1939 by Michael Jabara Carley

1939

The Alliance That Never Was and the Coming of World War II
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KIRKUS REVIEW

A richly detailed history of the failure of British, French, and Soviet political leaders to form the alliance that could have forestalled Hitler’s aggression. After a glance backward at Europe in the mid-1930s, Carley (Revolution and Intervention: The French Government and the Russian Civil War, 1917—1919, 1983) proceeds through the pivotal year 1939, examining the diplomatic strategies employed by the great European military powers as the clouds of world war darkened. The book benefits from Carley’s splendid research: he has read the published memoirs of all of the principals involved, as well as their public and private correspondence, and has enjoyed access to the vast archives of unpublished diplomatic exchanges, notes, and reports, much of which has become available only recently to scholars. These documents support Carley’s principal thesis—that the French and British feared Hitler, but because they feared the Soviets and Communism more, they adopted the policies of “appeasement” that emboldened Hitler; the Soviets, in turn, distrusted the French and the British and therefore signed with the Nazis in late 1939 the mutual nonaggression agreement that sentenced western Europe to years of death and destruction. The book is somewhat flawed by the uneven texture of the prose. Among the myriad quotations Carley’s voice is sometimes lost. And most ineffective and feckless are his numerous attempts to enliven his serious text with aw-shucks informalities (e.g., “the Germans had come a-courtin’ “ and coarse slang (at one point he discards his scholarly persona to refer to Molotov, a Soviet diplomat, as “a ruthless, cold-blooded son of a bitch”). What Carley does best is spotlight the unknown “heroes” (his word) of the period—diplomats like Maksim Litvinov, Ivan Maiskii, Sir Robert Vansittart, R.A. Butler, and Sir Stafford Cripps, who recognized early on that Hitler was the greatest danger to Europe, but, like the better-known Winston Churchill, failed to convince their dilatory governments to act. A heavily documented and dense narrative whose primary appeal is to scholars and diplomatic historians. (2 maps, not seen)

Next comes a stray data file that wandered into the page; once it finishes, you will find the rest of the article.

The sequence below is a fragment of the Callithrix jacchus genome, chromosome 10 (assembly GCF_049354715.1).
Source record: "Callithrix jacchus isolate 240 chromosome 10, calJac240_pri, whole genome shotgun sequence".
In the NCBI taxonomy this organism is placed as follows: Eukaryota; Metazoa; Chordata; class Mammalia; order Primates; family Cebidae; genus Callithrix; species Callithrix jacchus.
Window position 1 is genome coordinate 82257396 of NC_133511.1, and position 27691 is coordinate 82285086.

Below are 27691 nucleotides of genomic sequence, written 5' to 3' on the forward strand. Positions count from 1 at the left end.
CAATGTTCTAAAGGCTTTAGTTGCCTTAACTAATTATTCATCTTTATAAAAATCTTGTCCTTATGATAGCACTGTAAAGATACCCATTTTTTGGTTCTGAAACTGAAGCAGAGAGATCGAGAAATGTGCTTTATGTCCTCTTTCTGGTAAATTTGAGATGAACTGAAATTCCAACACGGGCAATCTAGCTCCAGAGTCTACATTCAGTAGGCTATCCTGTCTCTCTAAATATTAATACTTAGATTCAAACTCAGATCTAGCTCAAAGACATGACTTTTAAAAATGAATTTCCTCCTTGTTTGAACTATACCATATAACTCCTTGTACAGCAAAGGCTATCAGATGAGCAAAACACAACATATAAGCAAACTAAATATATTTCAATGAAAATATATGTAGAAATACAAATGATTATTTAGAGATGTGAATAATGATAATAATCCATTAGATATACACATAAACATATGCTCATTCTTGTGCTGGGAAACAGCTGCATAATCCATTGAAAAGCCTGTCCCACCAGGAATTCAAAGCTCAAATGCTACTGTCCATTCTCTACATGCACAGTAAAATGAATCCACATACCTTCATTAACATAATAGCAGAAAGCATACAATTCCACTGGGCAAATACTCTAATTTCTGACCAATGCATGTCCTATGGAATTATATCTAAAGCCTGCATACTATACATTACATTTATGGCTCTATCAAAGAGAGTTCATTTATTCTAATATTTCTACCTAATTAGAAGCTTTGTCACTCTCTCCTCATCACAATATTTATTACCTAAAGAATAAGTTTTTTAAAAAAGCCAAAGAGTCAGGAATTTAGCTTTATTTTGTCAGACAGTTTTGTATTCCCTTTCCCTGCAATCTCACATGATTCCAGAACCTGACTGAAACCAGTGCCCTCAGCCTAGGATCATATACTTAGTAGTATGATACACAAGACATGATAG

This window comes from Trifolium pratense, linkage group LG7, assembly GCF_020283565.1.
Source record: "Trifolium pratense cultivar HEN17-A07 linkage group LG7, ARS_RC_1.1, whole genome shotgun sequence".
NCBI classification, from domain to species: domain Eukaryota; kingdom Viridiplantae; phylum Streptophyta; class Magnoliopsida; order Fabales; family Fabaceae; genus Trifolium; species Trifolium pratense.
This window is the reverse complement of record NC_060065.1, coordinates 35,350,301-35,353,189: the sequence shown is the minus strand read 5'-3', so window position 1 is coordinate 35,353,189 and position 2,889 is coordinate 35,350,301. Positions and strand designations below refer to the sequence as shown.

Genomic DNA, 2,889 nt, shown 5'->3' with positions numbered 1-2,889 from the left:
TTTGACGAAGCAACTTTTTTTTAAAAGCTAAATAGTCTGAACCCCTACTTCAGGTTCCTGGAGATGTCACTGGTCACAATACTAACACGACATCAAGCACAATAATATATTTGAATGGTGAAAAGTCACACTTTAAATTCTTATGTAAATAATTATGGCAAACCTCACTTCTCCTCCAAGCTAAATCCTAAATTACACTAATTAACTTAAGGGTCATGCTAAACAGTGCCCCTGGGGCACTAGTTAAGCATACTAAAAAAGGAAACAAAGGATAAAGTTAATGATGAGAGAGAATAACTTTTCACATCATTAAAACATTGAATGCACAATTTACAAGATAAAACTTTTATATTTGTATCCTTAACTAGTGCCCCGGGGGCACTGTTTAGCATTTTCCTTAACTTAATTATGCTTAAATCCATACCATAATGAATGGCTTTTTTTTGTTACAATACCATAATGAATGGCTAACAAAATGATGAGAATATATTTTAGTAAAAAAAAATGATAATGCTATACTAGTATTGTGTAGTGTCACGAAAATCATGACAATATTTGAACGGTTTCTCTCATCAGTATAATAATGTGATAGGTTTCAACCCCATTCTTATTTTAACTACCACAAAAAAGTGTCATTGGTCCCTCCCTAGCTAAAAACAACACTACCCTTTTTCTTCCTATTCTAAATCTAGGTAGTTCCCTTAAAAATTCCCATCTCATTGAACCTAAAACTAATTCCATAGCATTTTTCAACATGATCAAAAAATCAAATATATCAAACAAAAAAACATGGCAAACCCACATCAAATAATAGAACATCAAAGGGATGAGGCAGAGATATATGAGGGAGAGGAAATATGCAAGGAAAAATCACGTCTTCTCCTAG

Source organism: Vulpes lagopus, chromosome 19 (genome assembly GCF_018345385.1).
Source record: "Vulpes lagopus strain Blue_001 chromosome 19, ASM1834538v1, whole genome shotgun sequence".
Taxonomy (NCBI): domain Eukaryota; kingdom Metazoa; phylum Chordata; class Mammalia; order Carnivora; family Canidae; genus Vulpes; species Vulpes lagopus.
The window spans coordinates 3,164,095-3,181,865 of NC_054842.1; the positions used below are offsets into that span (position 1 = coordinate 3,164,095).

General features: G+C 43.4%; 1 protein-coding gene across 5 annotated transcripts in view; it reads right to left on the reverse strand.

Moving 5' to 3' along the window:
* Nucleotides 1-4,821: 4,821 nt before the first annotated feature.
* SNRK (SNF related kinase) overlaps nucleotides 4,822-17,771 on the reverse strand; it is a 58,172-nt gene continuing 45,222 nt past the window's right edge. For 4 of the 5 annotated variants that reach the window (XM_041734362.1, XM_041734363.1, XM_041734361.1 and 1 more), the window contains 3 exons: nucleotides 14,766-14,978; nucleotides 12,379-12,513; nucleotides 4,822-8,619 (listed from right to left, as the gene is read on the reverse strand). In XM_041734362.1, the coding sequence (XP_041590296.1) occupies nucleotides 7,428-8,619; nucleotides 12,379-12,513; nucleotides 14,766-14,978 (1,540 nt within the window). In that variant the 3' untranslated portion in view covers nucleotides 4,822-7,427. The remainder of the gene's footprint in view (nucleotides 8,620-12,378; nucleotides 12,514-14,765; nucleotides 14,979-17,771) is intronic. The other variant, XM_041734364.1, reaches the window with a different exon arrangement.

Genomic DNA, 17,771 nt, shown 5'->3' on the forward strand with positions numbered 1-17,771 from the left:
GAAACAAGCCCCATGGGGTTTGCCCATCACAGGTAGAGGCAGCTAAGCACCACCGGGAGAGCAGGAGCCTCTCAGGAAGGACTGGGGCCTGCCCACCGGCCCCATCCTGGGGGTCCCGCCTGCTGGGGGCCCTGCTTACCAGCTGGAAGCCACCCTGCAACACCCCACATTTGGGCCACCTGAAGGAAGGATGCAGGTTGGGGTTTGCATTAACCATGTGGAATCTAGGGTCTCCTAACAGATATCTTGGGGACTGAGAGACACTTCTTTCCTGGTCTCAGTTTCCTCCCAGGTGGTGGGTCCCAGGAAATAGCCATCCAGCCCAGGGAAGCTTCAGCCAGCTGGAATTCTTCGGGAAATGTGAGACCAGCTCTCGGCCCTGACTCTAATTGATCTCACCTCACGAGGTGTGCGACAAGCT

Pub Date: Sept. 1st, 1999
ISBN: 1-56663-252-8
Page count: 352pp
Publisher: Ivan Dee/Rowman & Littlefield
Review Posted Online:
Kirkus Reviews Issue: July 1st, 1999